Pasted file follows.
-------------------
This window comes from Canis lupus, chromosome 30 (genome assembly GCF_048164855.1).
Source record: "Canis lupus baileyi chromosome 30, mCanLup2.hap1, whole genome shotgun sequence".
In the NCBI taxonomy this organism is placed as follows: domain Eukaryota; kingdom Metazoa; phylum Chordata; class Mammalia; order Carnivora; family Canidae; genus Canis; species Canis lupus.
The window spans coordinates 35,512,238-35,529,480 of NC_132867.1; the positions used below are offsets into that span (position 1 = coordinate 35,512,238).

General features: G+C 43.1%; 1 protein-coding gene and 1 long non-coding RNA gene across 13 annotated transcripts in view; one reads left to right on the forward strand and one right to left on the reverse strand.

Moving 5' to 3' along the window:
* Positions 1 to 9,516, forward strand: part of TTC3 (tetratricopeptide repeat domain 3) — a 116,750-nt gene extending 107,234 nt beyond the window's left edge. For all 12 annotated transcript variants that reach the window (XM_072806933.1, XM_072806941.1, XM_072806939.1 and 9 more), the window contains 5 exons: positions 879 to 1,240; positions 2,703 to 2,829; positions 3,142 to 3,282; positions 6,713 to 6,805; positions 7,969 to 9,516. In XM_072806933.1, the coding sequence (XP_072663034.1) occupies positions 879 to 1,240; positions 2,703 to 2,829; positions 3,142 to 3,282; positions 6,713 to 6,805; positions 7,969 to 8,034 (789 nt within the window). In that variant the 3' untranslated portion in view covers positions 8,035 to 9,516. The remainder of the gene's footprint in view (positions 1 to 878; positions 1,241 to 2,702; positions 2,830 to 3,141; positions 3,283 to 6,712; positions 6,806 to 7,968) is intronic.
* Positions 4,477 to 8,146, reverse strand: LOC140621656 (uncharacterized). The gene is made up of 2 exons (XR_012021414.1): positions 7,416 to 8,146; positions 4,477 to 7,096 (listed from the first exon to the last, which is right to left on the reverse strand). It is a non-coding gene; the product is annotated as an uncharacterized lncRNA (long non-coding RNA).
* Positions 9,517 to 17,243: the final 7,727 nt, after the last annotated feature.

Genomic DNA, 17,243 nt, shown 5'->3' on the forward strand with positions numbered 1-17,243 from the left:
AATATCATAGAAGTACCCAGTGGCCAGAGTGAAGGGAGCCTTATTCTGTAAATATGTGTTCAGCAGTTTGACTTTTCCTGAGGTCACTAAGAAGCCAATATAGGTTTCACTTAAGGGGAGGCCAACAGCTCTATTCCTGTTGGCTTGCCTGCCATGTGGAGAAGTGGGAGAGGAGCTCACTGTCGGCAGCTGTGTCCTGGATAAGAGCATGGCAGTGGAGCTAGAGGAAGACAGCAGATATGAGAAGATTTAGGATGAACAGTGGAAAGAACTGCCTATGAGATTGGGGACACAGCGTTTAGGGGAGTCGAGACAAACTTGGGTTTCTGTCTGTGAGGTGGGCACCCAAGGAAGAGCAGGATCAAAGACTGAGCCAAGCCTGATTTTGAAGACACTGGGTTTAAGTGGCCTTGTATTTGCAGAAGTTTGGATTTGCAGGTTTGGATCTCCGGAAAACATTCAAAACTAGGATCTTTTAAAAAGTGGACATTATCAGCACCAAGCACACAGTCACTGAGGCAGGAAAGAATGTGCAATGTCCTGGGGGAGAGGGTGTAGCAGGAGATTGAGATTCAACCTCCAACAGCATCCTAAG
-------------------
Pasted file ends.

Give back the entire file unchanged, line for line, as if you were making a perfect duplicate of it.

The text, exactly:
This window comes from Canis lupus, chromosome 30 (genome assembly GCF_048164855.1).
Source record: "Canis lupus baileyi chromosome 30, mCanLup2.hap1, whole genome shotgun sequence".
In the NCBI taxonomy this organism is placed as follows: domain Eukaryota; kingdom Metazoa; phylum Chordata; class Mammalia; order Carnivora; family Canidae; genus Canis; species Canis lupus.
The window spans coordinates 35,512,238-35,529,480 of NC_132867.1; the positions used below are offsets into that span (position 1 = coordinate 35,512,238).

General features: G+C 43.1%; 1 protein-coding gene and 1 long non-coding RNA gene across 13 annotated transcripts in view; one reads left to right on the forward strand and one right to left on the reverse strand.

Moving 5' to 3' along the window:
* Positions 1 to 9,516, forward strand: part of TTC3 (tetratricopeptide repeat domain 3) — a 116,750-nt gene extending 107,234 nt beyond the window's left edge. For all 12 annotated transcript variants that reach the window (XM_072806933.1, XM_072806941.1, XM_072806939.1 and 9 more), the window contains 5 exons: positions 879 to 1,240; positions 2,703 to 2,829; positions 3,142 to 3,282; positions 6,713 to 6,805; positions 7,969 to 9,516. In XM_072806933.1, the coding sequence (XP_072663034.1) occupies positions 879 to 1,240; positions 2,703 to 2,829; positions 3,142 to 3,282; positions 6,713 to 6,805; positions 7,969 to 8,034 (789 nt within the window). In that variant the 3' untranslated portion in view covers positions 8,035 to 9,516. The remainder of the gene's footprint in view (positions 1 to 878; positions 1,241 to 2,702; positions 2,830 to 3,141; positions 3,283 to 6,712; positions 6,806 to 7,968) is intronic.
* Positions 4,477 to 8,146, reverse strand: LOC140621656 (uncharacterized). The gene is made up of 2 exons (XR_012021414.1): positions 7,416 to 8,146; positions 4,477 to 7,096 (listed from the first exon to the last, which is right to left on the reverse strand). It is a non-coding gene; the product is annotated as an uncharacterized lncRNA (long non-coding RNA).
* Positions 9,517 to 17,243: the final 7,727 nt, after the last annotated feature.

Genomic DNA, 17,243 nt, shown 5'->3' on the forward strand with positions numbered 1-17,243 from the left:
AATATCATAGAAGTACCCAGTGGCCAGAGTGAAGGGAGCCTTATTCTGTAAATATGTGTTCAGCAGTTTGACTTTTCCTGAGGTCACTAAGAAGCCAATATAGGTTTCACTTAAGGGGAGGCCAACAGCTCTATTCCTGTTGGCTTGCCTGCCATGTGGAGAAGTGGGAGAGGAGCTCACTGTCGGCAGCTGTGTCCTGGATAAGAGCATGGCAGTGGAGCTAGAGGAAGACAGCAGATATGAGAAGATTTAGGATGAACAGTGGAAAGAACTGCCTATGAGATTGGGGACACAGCGTTTAGGGGAGTCGAGACAAACTTGGGTTTCTGTCTGTGAGGTGGGCACCCAAGGAAGAGCAGGATCAAAGACTGAGCCAAGCCTGATTTTGAAGACACTGGGTTTAAGTGGCCTTGTATTTGCAGAAGTTTGGATTTGCAGGTTTGGATCTCCGGAAAACATTCAAAACTAGGATCTTTTAAAAAGTGGACATTATCAGCACCAAGCACACAGTCACTGAGGCAGGAAAGAATGTGCAATGTCCTGGGGGAGAGGGTGTAGCAGGAGATTGAGATTCAACCTCCAACAGCATCCTAAG